RealTime IT News

IBM Maps Out Next-Generation Power 7 Chip

IBM said Tuesday that it plans to release a new RISC processor, called the POWER 7, in the second half of 2010. Given the questions swirling around the continued survival of Sun Microsystems' hardware once Oracle finishes its purchase of the company, by the time these chips come out, they may be the last major RISC platform on the market.

Despite some fairly big changes in the structure of the POWER 7, IBM (NYSE: IBM) is promising backwards compatibility with the existing POWER 6 architecture. IBM's System 575 and System 595 are what it calls "book upgradable." A large device, called a book, holds the CPUs and memory systems and can be replaced without having to upgrade the whole system.

"In the past, IBM has had to do 'forklift upgrades' when it went from one architecture to the next," said Nathan Brookwood, research fellow with Insight 64, a semiconductor consultancy. "This lets people preserve what they already have and get further life out of it."

Indeed, IBM acknowledges that this helps customers preserve investments in their high-end systems and also calms fears of being the server only to have it be obsolete in six months, since it is upgradable.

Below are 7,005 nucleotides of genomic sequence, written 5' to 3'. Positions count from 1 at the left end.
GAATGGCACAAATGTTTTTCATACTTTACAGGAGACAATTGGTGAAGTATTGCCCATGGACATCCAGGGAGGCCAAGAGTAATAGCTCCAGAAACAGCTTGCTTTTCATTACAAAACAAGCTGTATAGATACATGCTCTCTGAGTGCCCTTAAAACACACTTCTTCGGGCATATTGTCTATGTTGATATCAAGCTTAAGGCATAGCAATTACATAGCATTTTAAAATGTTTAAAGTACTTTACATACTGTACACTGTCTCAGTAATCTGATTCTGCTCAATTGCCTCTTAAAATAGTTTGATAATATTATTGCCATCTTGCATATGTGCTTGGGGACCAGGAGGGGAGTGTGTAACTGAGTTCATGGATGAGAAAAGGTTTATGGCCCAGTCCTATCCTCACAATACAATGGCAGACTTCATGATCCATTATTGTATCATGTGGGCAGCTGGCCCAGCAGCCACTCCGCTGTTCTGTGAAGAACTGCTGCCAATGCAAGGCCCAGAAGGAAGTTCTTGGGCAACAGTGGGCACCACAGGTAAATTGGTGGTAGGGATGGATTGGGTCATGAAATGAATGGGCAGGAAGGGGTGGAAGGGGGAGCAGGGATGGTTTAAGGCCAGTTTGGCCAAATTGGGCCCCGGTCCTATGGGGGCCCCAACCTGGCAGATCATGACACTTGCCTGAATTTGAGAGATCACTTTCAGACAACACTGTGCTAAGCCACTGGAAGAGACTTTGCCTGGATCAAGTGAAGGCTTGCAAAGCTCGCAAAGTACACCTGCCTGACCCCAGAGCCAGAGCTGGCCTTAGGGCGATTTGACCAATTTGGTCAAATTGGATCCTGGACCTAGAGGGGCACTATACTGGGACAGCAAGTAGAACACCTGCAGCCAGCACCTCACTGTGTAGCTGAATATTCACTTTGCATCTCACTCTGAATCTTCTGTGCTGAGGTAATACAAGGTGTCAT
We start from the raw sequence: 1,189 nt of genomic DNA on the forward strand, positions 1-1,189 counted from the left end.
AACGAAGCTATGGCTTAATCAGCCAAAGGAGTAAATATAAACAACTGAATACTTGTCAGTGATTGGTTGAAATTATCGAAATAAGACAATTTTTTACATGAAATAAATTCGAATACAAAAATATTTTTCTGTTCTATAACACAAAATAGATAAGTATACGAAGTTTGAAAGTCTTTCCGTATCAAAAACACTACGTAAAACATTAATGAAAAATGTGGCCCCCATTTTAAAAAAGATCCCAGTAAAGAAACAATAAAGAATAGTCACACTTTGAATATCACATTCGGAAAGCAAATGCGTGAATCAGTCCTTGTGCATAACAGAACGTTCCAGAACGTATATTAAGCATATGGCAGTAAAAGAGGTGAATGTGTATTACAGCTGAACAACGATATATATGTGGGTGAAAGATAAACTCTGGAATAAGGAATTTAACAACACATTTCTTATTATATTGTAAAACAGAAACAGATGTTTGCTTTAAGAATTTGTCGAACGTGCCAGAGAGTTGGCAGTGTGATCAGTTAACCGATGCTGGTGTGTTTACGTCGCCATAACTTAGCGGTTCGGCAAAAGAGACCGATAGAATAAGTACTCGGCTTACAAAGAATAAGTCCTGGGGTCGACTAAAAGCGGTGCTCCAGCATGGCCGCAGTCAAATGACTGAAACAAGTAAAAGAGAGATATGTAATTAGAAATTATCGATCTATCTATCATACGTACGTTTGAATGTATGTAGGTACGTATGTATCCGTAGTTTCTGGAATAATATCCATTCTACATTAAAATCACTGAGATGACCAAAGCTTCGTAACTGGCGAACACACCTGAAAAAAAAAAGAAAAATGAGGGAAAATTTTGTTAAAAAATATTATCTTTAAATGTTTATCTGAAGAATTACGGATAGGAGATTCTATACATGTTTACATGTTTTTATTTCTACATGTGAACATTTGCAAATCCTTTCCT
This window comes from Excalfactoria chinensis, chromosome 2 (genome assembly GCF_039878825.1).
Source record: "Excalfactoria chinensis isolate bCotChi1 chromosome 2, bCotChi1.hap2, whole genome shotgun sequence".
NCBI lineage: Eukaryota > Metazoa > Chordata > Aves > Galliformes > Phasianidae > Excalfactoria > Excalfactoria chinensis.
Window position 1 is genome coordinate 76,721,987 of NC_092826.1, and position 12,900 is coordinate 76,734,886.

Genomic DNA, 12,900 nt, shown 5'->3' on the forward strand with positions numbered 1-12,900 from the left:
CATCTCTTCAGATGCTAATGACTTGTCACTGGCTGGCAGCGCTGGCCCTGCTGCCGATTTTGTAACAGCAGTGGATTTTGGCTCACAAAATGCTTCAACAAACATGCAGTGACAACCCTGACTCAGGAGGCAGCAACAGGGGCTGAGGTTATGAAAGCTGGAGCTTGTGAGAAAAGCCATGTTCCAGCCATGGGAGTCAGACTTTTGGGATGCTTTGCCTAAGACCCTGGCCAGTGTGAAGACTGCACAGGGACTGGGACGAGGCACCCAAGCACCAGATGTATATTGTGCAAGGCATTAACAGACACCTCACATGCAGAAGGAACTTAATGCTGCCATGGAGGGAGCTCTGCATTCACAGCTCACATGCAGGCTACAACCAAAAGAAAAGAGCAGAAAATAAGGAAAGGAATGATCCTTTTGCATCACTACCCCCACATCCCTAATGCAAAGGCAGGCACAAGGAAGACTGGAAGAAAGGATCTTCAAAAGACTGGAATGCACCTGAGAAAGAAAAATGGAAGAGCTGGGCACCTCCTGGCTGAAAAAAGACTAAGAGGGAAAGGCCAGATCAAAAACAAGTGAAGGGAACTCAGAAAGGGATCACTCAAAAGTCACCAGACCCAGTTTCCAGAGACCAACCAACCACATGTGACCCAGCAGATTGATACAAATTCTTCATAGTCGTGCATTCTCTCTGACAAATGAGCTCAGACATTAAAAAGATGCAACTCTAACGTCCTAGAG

Steve Sibley, manager of Power Systems Offering Management at IBM, said IBM is not sitting still, despite owning 37 percent of the Unix server market compared to 24 percent for Sun.

"We're now the highest performing processor in the industry. Certainly Nehalem [from Intel] has narrowed that gap," he told InternetNews.com. "They certainly came out with a very strong processor from a performance standpoint. So were extending our performance leadership with more performance per core."

IBM is also extending the number of cores. POWER 6 only has two cores per processor. POWER 7 will have up to eight. Despite that, Sibley said the chips will have three times the performance of POWER 6 in the same power envelope.

IBM is also focused on virtualization improvements and increasing the processor's consolidation capabilities. For customers looking to consolidate, the POWER 7 will support up to 1,000 virtual machines on a single system.

"This is not a business where you can rest on your laurels," Brookwood said. "It may very well be that Sun's out of the running but Intel is still there with Itanium and you also have the ever-increasing move of x86 servers into the high end space. So you have to keep going."

New virtualization software

Along with the new processor, IBM announced that the PowerVM hypervisor that partitions Power Systems machines has a feature called Live Partition Mobility, which will give customers control over their systems and allow them to move workloads from one machine to another.

Although the POWER 7 is a RISC-based system and not compatible with x86 servers, the new systems software, called IBM Systems Director VMControl, gives clients a tool to manage virtual servers. They can discover, display, monitor and locate virtual resources, bring up new virtual environments or move them from one system to the next.

Sibley said the software would even allow for migration of a virtual machine from different vendors, like HP (NYSE: HPQ) and Dell (NASDAQ: DELL) to IBM System i machines. The one requirement, besides that they all be x86, is using the same hypervisor. A virtual machine using Microsoft's Hyper-V cannot be used to a machine running VMware's ESXi.